The relationship between Christianity and sex is a staple of the nunsploitation genre, one used particularly as an indictment against church doctrine regarding premarital sex. While it is inevitable that Convent depicts conventions of this genre, Borowczyk addresses those conventions as they relate to the body’s sexual functions and the mind’s learned repression of them. Early in the film, a man waits until one nun is alone in the convent’s library before they copulate under a loom. She is caught and reprimanded by the mother superior. The young nun doesn't feel remorse for having sex, but for having been caught having sex. She ridicules the church for indoctrinating her at an age where her mind was incapable of understanding either the nature of sin as the church authorities would have it and where her body had not experienced pubertal hormonal changes and thus had not yet experienced sexual attraction.
Convent’s style extrapolates the corporeal experience between bodies and objects rather than the simple interchange between bodies and objects. A scene early in Convent portrays a nun masturbating using a dildo with a man's bearded likeness painted on the base. A similar object first appeared in Borowczyk’s A Private Collection (1973), which takes author and collaborator Andre Pieyre de Mandiargues’ collection of erotic novelties as a subject and documents it as still life. Late in that film, the viewer sees a clothed male figure demonstrating how to use a dildo, filmed clinically at a distance with a long focal length lens. By contrast, the viewer sees a dildo in use in Convent, but from the point of view of a handheld camera moving around the nun’s body. The viewer should bear in mind that, in showing female genitalia (to say nothing of masturbation), Borowczyk portrays the female body in even starker contrast to popular portrayals of women in western art from the century in which the film takes place. The vagina and pubic hair are consistently absent from artistic renderings of the female body up until the nineteenth century, when drawing and painting female nude models became part of the curricula of art academies. Female nudes in the time and place of Convent’s setting are in art historian Ann-Sophie Lehmann’s words “literally without sex.” Borowczyk is explicit in showing the act of masturbation, and in doing so brings not simply female genitalia but female self-pleasure to the fore. When the nun is caught by the mother superior, she is forced to demonstrate what the dildo is for, which results in an act that mimics the clinical portrayal of masturbation in A Private Collection. Borowczyk thus presents the viewer with a relatively frank portrayal of the female body: emphasizing tactile sensations experienced by the body rather than portraying a mere demonstration.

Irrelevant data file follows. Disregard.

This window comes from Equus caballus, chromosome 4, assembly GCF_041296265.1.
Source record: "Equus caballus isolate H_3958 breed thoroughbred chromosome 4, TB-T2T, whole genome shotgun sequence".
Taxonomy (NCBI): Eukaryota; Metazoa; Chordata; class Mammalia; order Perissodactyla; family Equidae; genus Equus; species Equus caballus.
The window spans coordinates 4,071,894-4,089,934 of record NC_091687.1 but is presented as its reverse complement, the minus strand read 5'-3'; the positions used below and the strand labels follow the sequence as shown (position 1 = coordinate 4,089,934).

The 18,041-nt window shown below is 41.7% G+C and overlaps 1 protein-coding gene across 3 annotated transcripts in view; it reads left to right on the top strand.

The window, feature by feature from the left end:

Borowczyk further complicates popular portrayals of the female body in the time that Convent takes place in a sequence late in the film which follows Clara (Ligia Branice), who leaves the cloister one night and visits Rodrigo. They flee the convent and eventually have sex. The sex in this scene is largely implied, consisting of several close-ups of Clara’s face. Her countenance and dialogue bear a strong resemblance to the narrative of Giancarlo Bernini’s sculpture Ecstasy of Saint Theresa (1652), which historians roundly describe as a work relating religious ecstasy with sexual pleasure. In a later scene, the viewer sees Clara with disheveled hair beneath her habit proudly stating: “I took my lover into the convent and he taught me something. Rodrigo Ladriani deflowered this body and it was beautiful!”
Arguably more than in Convent, Borowczyk’s Jekyll is in many ways designed to extrapolate the human form. For example, rather than describing the film’s characters at the script level, Borowczyk made drawings of what they were to look like. While previous versions of Stevenson/Sullivan’s characters commonly featured one actor in a dual role, Borowczyk’s version is distinctive for having two actors—Udo Kier and Gerard Zalcberg—play the two roles of Jekyll and Hyde, respectively. Because of this, the viewer has no ‘point of reference’ as he or she would when comparing two characters being played by one actor. Two personalities emerge primarily because the viewer knows logically that two different bodies personify Jekyll and Hyde. In discussing the film, Borowczyk had remarked on the absurdity of one actor playing two different characters, stating that for an actor to be hidden under so much makeup and prosthetics, it may as well be another actor entirely. Further, the editing in the first half of the film portrays Kier’s Jekyll and Zalcberg’s Hyde as if they were two different characters, implying two separate bodies that can occupy different spaces at once. When Borowczyk reveals the serum and transformation process halfway through the film, it is in a powdered form that Jekyll mixes into a bathtub. Whereas previous portrayals of the transformation depict the serum being taken orally or intravenously, Borowczyk’s version immerses the entire bodies of Jekyll and eventually his fiancee Fanny (named for Stevenson’s wife, again played by Marina Pierro) in the tub, and in both scenes the camera holds on the characters deriving tactile pleasure from immersion. It is ultimately through this displacement of bodies that Boro draws the viewer’s attention to physical transformation rather than to the difference in personalities that earlier adaptations necessitate.